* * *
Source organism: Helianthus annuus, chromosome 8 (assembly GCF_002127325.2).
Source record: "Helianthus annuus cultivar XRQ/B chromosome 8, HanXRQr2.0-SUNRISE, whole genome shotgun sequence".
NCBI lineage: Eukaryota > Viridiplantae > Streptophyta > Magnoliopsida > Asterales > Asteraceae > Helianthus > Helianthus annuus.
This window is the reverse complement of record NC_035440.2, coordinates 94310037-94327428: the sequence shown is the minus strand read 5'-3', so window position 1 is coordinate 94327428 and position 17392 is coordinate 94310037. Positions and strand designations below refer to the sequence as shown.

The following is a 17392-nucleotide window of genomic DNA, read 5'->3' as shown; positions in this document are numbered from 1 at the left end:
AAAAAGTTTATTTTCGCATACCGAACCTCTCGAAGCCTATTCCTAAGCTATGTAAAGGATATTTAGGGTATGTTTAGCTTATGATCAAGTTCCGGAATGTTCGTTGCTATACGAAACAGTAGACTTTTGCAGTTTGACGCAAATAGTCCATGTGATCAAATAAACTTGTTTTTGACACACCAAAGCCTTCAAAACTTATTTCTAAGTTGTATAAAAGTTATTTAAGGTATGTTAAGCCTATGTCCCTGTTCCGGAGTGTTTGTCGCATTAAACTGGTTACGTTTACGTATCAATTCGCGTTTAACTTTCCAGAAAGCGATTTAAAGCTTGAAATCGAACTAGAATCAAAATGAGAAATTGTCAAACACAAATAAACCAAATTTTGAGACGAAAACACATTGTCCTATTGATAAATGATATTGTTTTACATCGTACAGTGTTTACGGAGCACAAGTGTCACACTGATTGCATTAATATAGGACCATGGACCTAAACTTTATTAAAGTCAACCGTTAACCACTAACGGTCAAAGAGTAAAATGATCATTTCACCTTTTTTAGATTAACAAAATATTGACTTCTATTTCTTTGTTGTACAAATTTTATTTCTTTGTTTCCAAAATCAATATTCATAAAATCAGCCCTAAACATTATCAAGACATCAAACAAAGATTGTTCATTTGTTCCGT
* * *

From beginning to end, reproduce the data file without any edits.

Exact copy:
Source organism: Helianthus annuus, chromosome 8 (assembly GCF_002127325.2).
Source record: "Helianthus annuus cultivar XRQ/B chromosome 8, HanXRQr2.0-SUNRISE, whole genome shotgun sequence".
NCBI lineage: Eukaryota > Viridiplantae > Streptophyta > Magnoliopsida > Asterales > Asteraceae > Helianthus > Helianthus annuus.
This window is the reverse complement of record NC_035440.2, coordinates 94310037-94327428: the sequence shown is the minus strand read 5'-3', so window position 1 is coordinate 94327428 and position 17392 is coordinate 94310037. Positions and strand designations below refer to the sequence as shown.

The following is a 17392-nucleotide window of genomic DNA, read 5'->3' as shown; positions in this document are numbered from 1 at the left end:
AAAAAGTTTATTTTCGCATACCGAACCTCTCGAAGCCTATTCCTAAGCTATGTAAAGGATATTTAGGGTATGTTTAGCTTATGATCAAGTTCCGGAATGTTCGTTGCTATACGAAACAGTAGACTTTTGCAGTTTGACGCAAATAGTCCATGTGATCAAATAAACTTGTTTTTGACACACCAAAGCCTTCAAAACTTATTTCTAAGTTGTATAAAAGTTATTTAAGGTATGTTAAGCCTATGTCCCTGTTCCGGAGTGTTTGTCGCATTAAACTGGTTACGTTTACGTATCAATTCGCGTTTAACTTTCCAGAAAGCGATTTAAAGCTTGAAATCGAACTAGAATCAAAATGAGAAATTGTCAAACACAAATAAACCAAATTTTGAGACGAAAACACATTGTCCTATTGATAAATGATATTGTTTTACATCGTACAGTGTTTACGGAGCACAAGTGTCACACTGATTGCATTAATATAGGACCATGGACCTAAACTTTATTAAAGTCAACCGTTAACCACTAACGGTCAAAGAGTAAAATGATCATTTCACCTTTTTTAGATTAACAAAATATTGACTTCTATTTCTTTGTTGTACAAATTTTATTTCTTTGTTTCCAAAATCAATATTCATAAAATCAGCCCTAAACATTATCAAGACATCAAACAAAGATTGTTCATTTGTTCCGT